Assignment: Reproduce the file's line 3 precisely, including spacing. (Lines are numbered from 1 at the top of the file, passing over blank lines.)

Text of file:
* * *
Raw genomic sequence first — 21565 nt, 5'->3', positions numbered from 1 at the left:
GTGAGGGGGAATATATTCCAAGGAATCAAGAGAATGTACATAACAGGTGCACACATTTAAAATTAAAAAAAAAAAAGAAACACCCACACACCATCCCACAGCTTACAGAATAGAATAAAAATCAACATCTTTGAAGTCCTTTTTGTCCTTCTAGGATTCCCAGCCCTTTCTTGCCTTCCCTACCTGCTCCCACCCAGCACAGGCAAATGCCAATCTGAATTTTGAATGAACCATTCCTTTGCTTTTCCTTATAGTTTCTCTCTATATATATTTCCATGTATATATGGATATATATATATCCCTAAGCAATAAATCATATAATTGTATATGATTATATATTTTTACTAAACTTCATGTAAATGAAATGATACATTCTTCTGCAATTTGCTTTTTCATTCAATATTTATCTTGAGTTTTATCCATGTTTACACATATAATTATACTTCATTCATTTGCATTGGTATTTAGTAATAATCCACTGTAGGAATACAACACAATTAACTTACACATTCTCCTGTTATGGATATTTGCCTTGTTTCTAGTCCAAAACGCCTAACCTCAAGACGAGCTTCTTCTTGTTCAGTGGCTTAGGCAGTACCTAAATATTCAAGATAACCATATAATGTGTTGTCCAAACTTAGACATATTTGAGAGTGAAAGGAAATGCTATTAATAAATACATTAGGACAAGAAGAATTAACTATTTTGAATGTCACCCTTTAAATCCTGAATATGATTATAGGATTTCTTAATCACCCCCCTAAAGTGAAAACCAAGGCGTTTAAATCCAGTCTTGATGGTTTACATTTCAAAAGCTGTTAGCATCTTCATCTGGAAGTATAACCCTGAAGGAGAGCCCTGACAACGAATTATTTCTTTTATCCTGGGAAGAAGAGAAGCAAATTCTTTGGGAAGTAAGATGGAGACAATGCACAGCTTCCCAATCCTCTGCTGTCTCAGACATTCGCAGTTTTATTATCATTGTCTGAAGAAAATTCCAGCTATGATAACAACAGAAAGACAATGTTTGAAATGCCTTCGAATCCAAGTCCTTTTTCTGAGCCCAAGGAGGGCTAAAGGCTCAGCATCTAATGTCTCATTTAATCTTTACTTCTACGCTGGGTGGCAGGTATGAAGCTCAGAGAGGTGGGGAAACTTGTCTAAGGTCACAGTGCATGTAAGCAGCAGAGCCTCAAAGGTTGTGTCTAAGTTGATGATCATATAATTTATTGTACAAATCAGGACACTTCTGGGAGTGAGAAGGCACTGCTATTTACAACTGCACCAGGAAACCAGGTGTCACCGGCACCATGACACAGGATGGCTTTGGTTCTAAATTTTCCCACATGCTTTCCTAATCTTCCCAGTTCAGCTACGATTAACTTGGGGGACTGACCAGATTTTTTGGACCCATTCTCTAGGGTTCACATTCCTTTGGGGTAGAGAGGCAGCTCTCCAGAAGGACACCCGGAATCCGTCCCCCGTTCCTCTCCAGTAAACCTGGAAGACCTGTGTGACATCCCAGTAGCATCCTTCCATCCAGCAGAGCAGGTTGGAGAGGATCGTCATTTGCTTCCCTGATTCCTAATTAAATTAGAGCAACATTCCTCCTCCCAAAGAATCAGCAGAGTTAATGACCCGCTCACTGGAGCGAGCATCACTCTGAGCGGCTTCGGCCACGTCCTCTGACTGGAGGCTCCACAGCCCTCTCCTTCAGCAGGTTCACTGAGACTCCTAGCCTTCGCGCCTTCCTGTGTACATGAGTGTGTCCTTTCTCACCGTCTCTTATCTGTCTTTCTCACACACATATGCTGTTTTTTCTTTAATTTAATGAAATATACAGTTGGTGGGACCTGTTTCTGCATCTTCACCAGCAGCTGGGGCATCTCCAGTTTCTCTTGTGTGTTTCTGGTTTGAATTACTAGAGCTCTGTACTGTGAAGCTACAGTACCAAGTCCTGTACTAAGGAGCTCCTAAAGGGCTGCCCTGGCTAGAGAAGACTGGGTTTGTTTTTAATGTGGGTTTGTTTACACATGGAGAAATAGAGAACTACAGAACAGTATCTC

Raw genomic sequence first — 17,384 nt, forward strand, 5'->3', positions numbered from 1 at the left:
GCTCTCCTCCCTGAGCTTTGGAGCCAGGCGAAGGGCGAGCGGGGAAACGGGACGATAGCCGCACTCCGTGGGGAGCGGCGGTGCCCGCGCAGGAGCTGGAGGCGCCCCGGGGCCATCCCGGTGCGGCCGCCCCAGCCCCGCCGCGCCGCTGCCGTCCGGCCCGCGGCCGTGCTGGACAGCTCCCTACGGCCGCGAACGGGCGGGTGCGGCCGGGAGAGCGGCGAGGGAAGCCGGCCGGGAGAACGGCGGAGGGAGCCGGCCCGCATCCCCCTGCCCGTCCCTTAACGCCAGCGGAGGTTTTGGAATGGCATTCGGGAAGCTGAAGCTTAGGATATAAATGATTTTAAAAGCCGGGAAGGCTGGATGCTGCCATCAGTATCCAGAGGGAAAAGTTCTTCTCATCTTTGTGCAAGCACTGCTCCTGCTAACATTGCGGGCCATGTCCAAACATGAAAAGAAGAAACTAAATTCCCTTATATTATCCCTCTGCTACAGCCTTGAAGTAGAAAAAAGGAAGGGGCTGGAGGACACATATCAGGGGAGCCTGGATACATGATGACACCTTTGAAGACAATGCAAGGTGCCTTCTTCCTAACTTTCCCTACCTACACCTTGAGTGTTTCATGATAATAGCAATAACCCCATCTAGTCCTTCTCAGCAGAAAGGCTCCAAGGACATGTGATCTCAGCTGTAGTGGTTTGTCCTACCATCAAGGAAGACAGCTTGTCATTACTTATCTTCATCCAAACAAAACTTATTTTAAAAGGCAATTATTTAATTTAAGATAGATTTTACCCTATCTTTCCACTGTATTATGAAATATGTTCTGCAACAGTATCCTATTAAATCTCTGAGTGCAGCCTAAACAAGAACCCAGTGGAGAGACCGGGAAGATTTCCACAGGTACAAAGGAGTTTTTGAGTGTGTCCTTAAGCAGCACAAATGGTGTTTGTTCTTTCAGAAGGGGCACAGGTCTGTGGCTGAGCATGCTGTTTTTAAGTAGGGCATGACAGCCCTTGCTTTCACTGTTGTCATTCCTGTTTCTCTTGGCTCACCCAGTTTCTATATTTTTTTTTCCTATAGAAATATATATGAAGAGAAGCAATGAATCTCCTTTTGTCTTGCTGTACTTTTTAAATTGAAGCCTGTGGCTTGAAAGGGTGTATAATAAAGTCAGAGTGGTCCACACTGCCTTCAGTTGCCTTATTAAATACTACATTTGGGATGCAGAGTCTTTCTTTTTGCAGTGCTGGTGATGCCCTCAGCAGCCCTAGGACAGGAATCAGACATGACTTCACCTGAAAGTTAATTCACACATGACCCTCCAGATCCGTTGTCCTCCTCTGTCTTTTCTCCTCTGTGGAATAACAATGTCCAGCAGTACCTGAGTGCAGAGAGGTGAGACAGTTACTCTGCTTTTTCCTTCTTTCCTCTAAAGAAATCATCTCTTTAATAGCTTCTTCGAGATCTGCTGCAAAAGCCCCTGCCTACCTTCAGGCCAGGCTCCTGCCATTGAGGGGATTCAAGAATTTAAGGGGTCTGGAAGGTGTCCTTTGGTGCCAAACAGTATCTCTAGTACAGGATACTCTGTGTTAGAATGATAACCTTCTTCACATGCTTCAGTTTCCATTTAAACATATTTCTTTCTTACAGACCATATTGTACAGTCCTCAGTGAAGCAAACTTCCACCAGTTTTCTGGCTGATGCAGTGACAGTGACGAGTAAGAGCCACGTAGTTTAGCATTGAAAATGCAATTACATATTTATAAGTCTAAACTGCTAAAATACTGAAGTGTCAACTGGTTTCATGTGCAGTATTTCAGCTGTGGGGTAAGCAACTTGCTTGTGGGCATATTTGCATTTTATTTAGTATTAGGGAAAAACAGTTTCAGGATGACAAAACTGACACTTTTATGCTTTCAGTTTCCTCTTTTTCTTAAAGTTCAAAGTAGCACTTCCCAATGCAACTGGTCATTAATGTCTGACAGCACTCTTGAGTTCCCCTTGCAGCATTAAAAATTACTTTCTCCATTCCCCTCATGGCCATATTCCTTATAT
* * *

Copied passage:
Raw genomic sequence first — 17,384 nt, forward strand, 5'->3', positions numbered from 1 at the left: